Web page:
Less than a day before the deadline for finalizing the text of my newly released book, By Light of Hidden Candles, my editor identified a small issue that sent me into a frenzy of last-minute research.
My editor pointed out that this order of the ceremony is not, in fact, universal; it is Ashkenazi custom. Sephardi custom is to make the blessing, and then light the candles.
The book’s main Jewish character is of Sephardic-Moroccan heritage, and on two occasions, the narrative records her lighting candles for Shabbat. I originally described her doing so in the manner I was used to and had ignorantly assumed was universal: light the candles, wave your hands over them three times in a “beckoning” gesture, cover your eyes, and make the blessing.
I felt a sinking feeling in my stomach. I could see them already: the hordes brandishing their pitchforks and raging at how a pasty white Ashkenazi Jew had “whitewashed” Sephardi customs.
Before I go on, let’s back this up a bit: why does the order of this ceremony matter?
There are certain commandments that require a blessing immediately before performing them. But in the case of Shabbat candles, there’s an issue: making the blessing is sort of a declaration that I am accepting Shabbat. That means it’s Shabbat for me when I finish the blessing—and if I haven’t lit the candles yet, I can’t light them on Shabbat, right?!
So Ashkenazi custom has the following solution: we light the candles first, cover our eyes, make the blessing, and then open our eyes and look at the candles, as if they just appeared! Magic!
Sephardi custom, however, is to say the blessing before lighting the candles, with the understanding that the blessing is not a declaration of “accepting” Shabbat—but rather, their intention is to “accept” Shabbat only after the candles are lit, or only when it enters at sunset.
Well… at least, that’s the custom in theory.
You see, I have several Sephardi/North African/Middle Eastern friends, and I’ve had the pleasure of spending Shabbat with them before. I didn’t remember noticing anything unusual about their candle-lighting customs. Therefore, I decided to try and find out what people actually do. I took to Facebook to conduct an unofficial survey among my Sephardi friends.
That’s how I discovered that the matter is actually a lot more complicated than I had suspected!
My friend Malka said her Yemenite mother-in-law makes the blessing first and then lights the candles, but doesn’t blow out the match. (Meaning, perhaps, that the act of lighting candles constitutes the “accepting” of Shabbat for her.)
My friend Shareen, who has Tunisian and Persian grandmothers, said they both lit first and made the blessing while “covering” the candles with their hands.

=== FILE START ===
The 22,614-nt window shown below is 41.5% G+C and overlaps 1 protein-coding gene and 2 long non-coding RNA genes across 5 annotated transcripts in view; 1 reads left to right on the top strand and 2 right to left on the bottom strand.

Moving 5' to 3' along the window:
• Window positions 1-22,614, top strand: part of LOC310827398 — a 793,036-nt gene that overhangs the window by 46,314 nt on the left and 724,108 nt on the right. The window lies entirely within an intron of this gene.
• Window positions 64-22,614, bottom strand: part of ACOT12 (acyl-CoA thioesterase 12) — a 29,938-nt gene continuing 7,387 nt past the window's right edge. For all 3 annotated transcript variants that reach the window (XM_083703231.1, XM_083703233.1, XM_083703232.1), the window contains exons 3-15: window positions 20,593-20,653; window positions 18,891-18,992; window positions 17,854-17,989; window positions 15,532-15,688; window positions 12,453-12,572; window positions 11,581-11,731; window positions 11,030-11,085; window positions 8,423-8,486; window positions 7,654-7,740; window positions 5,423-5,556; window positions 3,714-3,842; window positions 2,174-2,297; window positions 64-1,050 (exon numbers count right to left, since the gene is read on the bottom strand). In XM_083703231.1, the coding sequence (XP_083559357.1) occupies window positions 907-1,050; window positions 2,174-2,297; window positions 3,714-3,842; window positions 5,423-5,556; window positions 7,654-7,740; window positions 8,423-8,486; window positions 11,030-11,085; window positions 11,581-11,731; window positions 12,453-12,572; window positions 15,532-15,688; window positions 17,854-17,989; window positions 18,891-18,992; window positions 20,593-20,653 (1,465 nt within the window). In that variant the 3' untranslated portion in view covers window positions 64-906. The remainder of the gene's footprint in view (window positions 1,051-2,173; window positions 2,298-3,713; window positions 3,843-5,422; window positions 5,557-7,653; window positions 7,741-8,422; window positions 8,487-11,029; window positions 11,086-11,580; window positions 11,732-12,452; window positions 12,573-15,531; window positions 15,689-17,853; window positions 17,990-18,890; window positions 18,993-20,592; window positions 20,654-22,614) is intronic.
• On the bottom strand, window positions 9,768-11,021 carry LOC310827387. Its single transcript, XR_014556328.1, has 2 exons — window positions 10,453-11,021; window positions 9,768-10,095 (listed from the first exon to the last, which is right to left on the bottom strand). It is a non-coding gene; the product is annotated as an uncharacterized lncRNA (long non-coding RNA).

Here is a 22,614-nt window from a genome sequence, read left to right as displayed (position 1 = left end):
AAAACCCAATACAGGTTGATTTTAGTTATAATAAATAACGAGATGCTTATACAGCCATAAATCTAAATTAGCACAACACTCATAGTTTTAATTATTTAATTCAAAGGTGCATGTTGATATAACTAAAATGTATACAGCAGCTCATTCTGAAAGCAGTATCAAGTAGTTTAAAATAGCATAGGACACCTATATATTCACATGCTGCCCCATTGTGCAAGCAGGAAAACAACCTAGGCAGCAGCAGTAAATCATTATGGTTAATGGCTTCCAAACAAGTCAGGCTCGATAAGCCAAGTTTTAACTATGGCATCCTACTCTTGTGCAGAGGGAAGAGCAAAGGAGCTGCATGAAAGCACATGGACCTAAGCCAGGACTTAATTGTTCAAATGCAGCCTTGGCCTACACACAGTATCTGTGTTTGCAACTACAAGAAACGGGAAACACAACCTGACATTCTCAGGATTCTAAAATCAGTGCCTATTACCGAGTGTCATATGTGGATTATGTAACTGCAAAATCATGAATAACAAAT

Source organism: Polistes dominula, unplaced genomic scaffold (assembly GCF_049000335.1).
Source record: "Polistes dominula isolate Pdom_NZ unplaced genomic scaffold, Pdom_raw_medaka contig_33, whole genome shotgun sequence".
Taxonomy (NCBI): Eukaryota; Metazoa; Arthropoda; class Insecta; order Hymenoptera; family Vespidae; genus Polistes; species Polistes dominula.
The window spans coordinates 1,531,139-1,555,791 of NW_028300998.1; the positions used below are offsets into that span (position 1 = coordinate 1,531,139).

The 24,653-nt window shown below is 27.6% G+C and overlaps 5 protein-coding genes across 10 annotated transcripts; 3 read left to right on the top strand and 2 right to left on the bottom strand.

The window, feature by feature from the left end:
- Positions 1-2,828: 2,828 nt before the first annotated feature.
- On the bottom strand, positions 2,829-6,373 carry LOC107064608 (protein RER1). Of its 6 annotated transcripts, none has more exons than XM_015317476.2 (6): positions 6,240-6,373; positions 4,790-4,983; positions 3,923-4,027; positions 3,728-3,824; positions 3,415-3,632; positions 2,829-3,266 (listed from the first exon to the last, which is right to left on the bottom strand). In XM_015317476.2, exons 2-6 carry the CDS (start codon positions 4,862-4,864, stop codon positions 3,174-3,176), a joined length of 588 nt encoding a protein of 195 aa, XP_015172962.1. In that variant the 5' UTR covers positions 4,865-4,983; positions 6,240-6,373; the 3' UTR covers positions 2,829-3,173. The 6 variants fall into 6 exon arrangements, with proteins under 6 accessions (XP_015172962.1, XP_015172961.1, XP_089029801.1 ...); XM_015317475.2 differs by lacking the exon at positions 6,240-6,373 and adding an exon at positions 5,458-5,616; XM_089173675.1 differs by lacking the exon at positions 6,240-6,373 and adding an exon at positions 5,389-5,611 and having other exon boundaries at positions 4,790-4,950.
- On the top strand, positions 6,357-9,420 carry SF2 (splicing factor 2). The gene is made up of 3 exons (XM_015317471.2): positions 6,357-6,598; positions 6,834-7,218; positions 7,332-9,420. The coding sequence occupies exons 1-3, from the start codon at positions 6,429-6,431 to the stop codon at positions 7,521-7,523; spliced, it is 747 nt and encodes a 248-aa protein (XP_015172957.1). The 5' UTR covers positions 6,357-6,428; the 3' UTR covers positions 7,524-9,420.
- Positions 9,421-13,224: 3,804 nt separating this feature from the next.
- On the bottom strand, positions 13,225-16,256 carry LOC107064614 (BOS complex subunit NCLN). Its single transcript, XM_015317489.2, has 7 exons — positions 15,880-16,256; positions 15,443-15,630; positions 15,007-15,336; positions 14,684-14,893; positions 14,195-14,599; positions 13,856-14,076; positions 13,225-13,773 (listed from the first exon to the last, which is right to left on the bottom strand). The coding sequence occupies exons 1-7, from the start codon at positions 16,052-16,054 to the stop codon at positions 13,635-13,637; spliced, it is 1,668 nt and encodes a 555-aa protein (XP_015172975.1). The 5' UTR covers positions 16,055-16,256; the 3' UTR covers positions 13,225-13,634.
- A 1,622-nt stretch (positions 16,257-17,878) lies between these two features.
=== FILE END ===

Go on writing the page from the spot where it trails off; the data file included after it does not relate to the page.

My friend Nora, who follows the custom of her Moroccan mother-in-law, said she lights first, covers her eyes, and makes the blessing. She mentioned, however, that she has a friend of Algerian origin who makes the blessing first and then lights the candles.
My friend Yemima, whose mother was an Italian descendant of Jewish refugees from the Spanish expulsion, said her mother lit first and then made the blessing, but never covered her eyes.
My friend Reut said her Libyan grandmother lit first, covered her eyes, and made the blessing.
My friend Shahar said her Libyan grandmother made the blessing first, then lit the candles, didn’t blow out the match, and then covered her eyes to pray; whereas her Moroccan grandmother did the same, but without covering her eyes.
At this point I was feeling pretty confused and felt it was time to call in the real authorities. Thankfully, I knew who to call: a number of years ago, I got in touch with Yaakov Bentolila, a retired professor from Ben-Gurion University who is Israel’s leading expert on Haketía (the Judeo-Spanish of North Africa) and the Jewish community of Morocco under the Spanish Protectorate. He happens to have been born in the same city and the same year as my fictional grandmother character! He was an amazing resource and was very happy to tell me about his childhood in Tétouan.
So I wrote him an e-mail, and the following morning he called me. He described his mother’s Shabbat candle (only one!) in great detail, and said he was sure she didn’t cover her eyes, but couldn’t remember if she made the blessing before or after lighting. He recommended I contact Mois Benarroch, an Israeli author who was also born in Tétouan and who has written and published many books set in his hometown.
Mind you, this is all while we were hoping to have the manuscript finalized that day!
I found Mois Benarroch on Facebook and asked him the question. To my enormous relief, he answered within a few hours. He remembered the women making the blessing while lighting the candles and then covering their eyes!
My editor helpfully compiled a set of candle-lighting instructions based on my research:
- Light match.
- Close eyes.
- Attempt to light candles with eyes closed.
- If house doesn’t burn down, bensch Gomel [make the blessing thanking God for saving one from mortal danger].
Well, I think he officially found the wrong way to light Shabbat candles!
The bottom line is this: Judaism welcomes and celebrates diversity. Each tribe, each ethnic group, each culture, each family has its own unique customs; but we are all united by the Torah and the sanctity of Shabbat.
In writing By Light of Hidden Candles, I hoped to bring to light—so to speak—a relatively unknown minority within a minority: Haketía-speaking Moroccan Jews; but I discovered that it’s impossible to compress the nuances, colors, and flavors of a whole culture into just one or two characters. I can’t hope to do it justice, but I can hope that the book will help expose a little of the cultural diversity within Judaism.